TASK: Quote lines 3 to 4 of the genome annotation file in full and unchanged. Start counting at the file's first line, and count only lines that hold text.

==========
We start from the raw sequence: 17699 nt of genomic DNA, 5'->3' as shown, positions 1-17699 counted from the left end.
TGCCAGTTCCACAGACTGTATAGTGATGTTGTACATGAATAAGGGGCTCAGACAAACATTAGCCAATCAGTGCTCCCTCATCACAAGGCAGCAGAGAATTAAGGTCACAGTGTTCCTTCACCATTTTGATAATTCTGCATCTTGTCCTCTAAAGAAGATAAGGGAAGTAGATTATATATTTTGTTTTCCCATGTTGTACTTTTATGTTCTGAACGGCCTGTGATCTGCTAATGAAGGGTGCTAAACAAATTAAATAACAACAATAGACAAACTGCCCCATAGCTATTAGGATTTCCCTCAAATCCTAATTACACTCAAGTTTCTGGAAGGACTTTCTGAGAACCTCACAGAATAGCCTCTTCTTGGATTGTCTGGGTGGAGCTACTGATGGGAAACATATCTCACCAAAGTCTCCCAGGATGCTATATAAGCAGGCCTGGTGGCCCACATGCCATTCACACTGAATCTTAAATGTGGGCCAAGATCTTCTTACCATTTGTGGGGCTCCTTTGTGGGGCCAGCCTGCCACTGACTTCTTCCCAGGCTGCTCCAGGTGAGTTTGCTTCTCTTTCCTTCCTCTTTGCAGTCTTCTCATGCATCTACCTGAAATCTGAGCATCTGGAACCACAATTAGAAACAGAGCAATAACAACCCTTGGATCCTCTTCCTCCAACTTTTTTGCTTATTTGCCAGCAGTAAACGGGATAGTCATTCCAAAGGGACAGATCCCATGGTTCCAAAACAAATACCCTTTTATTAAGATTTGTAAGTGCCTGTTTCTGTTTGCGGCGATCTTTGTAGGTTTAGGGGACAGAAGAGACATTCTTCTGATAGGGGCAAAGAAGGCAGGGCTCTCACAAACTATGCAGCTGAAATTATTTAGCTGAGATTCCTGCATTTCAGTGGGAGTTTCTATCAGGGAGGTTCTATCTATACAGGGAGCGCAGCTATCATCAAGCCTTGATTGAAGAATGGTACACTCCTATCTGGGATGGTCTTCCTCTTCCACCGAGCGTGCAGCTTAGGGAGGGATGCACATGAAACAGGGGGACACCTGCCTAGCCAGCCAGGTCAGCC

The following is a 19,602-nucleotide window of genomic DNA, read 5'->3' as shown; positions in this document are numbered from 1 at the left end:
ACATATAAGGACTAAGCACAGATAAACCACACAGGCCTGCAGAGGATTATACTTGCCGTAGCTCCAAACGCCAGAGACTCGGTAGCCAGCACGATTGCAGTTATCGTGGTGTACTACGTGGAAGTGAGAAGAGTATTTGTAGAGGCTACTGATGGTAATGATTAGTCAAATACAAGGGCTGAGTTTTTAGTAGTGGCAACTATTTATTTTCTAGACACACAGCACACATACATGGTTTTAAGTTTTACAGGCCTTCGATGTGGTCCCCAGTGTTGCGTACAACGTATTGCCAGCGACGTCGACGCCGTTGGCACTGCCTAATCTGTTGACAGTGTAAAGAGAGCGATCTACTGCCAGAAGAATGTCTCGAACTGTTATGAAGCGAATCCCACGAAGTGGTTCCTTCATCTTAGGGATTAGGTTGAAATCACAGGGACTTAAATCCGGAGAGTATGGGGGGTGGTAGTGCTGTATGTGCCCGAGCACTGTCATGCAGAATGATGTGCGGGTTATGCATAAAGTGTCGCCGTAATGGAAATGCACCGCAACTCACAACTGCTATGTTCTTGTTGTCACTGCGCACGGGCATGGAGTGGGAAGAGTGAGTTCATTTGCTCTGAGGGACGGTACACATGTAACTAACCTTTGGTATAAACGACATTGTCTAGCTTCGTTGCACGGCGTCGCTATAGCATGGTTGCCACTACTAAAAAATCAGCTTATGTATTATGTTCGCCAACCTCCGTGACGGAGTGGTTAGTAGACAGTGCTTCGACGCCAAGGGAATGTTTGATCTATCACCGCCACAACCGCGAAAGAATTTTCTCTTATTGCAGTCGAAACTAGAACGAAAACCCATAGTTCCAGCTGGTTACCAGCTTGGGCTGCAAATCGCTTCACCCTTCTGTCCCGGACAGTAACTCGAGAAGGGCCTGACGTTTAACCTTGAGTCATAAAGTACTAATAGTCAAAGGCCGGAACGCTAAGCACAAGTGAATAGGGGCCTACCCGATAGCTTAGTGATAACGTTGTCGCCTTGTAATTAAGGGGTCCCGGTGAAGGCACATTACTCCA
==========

The following is a 19,602-nucleotide window of genomic DNA, read 5'->3' as shown; positions in this document are numbered from 1 at the left end:
ACATATAAGGACTAAGCACAGATAAACCACACAGGCCTGCAGAGGATTATACTTGCCGTAGCTCCAAACGCCAGAGACTCGGTAGCCAGCACGATTGCAGTTATCGTGGTGTACTACGTGGAAGTGAGAAGAGTATTTGTAGAGGCTACTGATGGTAATGATTAGTCAAATACAAGGGCTGAGTTTTTAGTAGTGGCAACTATTTATTTTCTAGACACACAGCACACATACATGGTTTTAAGTTTTACAGGCCTTCGATGTGGTCCCCAGTGTTGCGTACAACGTATTGCCAGCGACGTCGACGCCGTTGGCACTGCCTAATCTGTTGACAGTGTAAAGAGAGCGATCTACTGCCAGAAGAATGTCTCGAACTGTTATGAAGCGAATCCCACGAAGTGGTTCCTTCATCTTAGGGATTAGGTTGAAATCACAGGGACTTAAATCCGGAGAGTATGGGGGGTGGTAGTGCTGTATGTGCCCGAGCACTGTCATGCAGAATGATGTGCGGGTTATGCATAAAGTGTCGCCGTAATGGAAATGCACCGCAACTCACAACTGCTATGTTCTTGTTGTCACTGCGCACGGGCATGGAGTGGGAAGAGTGAGTTCATTTGCTCTGAGGGACGGTACACATGTAACTAACCTTTGGTATAAACGACATTGTCTAGCTTCGTTGCACGGCGTCGCTATAGCATGGTTGCCACTACTAAAAAATCAGCTTATGTATTATGTTCGCCAACCTCCGTGACGGAGTGGTTAGTAGACAGTGCTTCGACGCCAAGGGAATGTTTGATCTATCACCGCCACAACCGCGAAAGAATTTTCTCTTATTGCAGTCGAAACTAGAACGAAAACCCATAGTTCCAGCTGGTTACCAGCTTGGGCTGCAAATCGCTTCACCCTTCTGTCCCGGACAGTAACTCGAGAAGGGCCTGACGTTTAACCTTGAGTCATAAAGTACTAATAGTCAAAGGCCGGAACGCTAAGCACAAGTGAATAGGGGCCTACCCGATAGCTTAGTGATAACGTTGTCGCCTTGTAATTAAGGGGTCCCGGTGAAGGCACATTACTCCA